There are times when it's a struggle to say anything interesting about the final resolution of a disputed point of law.
"How sour sweet music is, when time is broke and no proportion kept ..."
isn't quite it, yet it almost is.
Overall, five judges decided against the appellant (six if you count the first instance court where the point was taken for granted without argument), and four decided it for the appellant. These four, being the majority of the highest court, determined the result.
The Supreme Court decision is Davies v Police  NZSC 47 (25 May 2009). The point is narrow and peculiar to New Zealand statutory law. It is about whether an order for payment of reparation at sentencing can include an award to cover a top up to the amount of compensation to which the victim is entitled under legislation which provides a scheme for that but only to the extent of 80% of the actual loss.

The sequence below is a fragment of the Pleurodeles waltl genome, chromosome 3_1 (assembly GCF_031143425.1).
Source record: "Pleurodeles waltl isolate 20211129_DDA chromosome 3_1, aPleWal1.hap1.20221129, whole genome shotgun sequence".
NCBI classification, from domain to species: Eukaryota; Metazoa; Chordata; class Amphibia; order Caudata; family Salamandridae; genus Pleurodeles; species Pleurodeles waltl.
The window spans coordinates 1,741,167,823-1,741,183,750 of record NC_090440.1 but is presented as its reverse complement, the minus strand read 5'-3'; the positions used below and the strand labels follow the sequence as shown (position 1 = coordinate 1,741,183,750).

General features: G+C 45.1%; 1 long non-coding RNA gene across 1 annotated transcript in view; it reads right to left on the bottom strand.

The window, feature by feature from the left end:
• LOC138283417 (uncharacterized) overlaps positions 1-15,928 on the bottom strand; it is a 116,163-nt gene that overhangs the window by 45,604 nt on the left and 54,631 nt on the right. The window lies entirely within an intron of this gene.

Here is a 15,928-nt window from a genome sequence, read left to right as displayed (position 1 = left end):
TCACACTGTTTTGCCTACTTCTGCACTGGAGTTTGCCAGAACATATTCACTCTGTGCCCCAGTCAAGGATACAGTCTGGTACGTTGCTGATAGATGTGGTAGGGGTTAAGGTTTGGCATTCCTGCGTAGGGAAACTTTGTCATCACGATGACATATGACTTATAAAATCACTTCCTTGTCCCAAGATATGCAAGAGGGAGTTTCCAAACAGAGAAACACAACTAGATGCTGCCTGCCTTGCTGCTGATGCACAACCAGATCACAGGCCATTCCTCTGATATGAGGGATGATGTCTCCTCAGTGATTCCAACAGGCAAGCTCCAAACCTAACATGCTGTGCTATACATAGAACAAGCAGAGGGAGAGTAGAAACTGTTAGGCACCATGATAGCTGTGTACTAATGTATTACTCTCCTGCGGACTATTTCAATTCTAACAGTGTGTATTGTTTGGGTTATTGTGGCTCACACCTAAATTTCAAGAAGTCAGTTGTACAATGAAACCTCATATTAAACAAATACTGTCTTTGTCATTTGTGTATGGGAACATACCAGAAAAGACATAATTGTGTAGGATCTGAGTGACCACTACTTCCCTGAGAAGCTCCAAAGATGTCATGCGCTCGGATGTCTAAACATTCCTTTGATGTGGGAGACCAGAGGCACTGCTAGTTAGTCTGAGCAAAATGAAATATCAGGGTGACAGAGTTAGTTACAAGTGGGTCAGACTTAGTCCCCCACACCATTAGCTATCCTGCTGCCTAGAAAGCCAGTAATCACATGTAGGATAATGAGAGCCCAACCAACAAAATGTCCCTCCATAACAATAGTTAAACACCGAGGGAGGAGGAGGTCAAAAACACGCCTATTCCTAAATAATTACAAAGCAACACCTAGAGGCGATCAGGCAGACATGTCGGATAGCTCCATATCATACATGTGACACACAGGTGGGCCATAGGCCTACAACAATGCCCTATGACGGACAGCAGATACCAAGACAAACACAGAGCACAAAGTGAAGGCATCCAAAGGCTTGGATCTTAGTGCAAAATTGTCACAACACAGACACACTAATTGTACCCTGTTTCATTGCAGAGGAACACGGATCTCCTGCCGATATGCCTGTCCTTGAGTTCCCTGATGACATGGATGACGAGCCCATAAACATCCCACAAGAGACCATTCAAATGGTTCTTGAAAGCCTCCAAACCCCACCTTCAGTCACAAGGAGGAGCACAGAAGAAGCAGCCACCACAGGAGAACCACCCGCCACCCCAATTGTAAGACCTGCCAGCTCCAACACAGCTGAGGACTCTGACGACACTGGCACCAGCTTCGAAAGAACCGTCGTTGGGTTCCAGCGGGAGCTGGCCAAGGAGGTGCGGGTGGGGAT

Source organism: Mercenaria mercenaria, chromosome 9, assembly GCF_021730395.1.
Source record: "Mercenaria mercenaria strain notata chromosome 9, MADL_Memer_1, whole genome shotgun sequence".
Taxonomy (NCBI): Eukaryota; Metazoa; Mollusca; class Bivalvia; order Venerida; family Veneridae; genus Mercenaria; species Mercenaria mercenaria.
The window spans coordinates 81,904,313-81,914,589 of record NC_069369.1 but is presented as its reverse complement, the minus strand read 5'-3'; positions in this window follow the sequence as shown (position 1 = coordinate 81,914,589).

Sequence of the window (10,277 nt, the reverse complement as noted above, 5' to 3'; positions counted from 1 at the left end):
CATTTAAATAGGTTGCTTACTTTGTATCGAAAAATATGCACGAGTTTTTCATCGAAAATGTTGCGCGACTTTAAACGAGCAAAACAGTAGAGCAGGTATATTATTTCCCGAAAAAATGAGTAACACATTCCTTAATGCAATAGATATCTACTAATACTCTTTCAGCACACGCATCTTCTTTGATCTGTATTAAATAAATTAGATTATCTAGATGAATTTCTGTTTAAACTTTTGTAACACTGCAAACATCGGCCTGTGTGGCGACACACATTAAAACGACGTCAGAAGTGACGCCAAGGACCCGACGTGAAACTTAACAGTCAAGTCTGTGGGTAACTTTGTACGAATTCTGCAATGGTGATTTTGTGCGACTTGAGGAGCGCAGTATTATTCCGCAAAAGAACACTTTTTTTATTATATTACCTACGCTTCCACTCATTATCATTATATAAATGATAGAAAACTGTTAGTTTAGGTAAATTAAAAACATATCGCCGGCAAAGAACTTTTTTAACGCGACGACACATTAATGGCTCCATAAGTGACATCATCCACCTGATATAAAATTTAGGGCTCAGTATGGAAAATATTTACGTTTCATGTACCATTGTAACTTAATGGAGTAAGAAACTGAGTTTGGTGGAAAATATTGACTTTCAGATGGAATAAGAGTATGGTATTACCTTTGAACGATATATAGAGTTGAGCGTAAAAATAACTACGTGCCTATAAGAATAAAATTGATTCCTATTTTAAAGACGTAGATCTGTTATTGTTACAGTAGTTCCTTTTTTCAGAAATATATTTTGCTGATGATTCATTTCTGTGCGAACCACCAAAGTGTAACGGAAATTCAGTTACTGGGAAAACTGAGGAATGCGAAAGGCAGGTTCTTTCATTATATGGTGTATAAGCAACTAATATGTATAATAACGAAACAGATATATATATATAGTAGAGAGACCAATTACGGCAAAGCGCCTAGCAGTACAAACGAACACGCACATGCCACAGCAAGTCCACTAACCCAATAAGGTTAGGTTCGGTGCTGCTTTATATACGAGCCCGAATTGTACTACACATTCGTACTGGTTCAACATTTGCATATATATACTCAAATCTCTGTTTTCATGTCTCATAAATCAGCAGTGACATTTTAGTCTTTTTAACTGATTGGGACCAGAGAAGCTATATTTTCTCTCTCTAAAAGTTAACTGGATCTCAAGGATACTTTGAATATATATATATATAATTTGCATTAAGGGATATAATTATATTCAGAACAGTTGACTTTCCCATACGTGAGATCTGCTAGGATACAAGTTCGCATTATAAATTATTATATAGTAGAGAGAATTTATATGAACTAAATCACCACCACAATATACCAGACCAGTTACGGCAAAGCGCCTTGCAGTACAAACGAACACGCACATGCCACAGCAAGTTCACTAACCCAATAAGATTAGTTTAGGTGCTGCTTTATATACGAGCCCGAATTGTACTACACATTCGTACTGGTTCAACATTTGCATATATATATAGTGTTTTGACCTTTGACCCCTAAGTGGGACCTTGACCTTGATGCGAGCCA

But enough of that. Anyone keen enough to read the decision will note an error in para 21: the sentence
"It [the Court of Appeal] thought that the legislative history made it clear that s 32(5) [of the Sentencing Act 2002] was concerned only to exclude losses not compensated under the Injury Prevention, Rehabilitation, and Compensation Act, and there was no basis for excluding reparation for losses not able to be compensated."
is obviously wrong (delete the first "not"). Stop the presses, alert the Court! Yawn.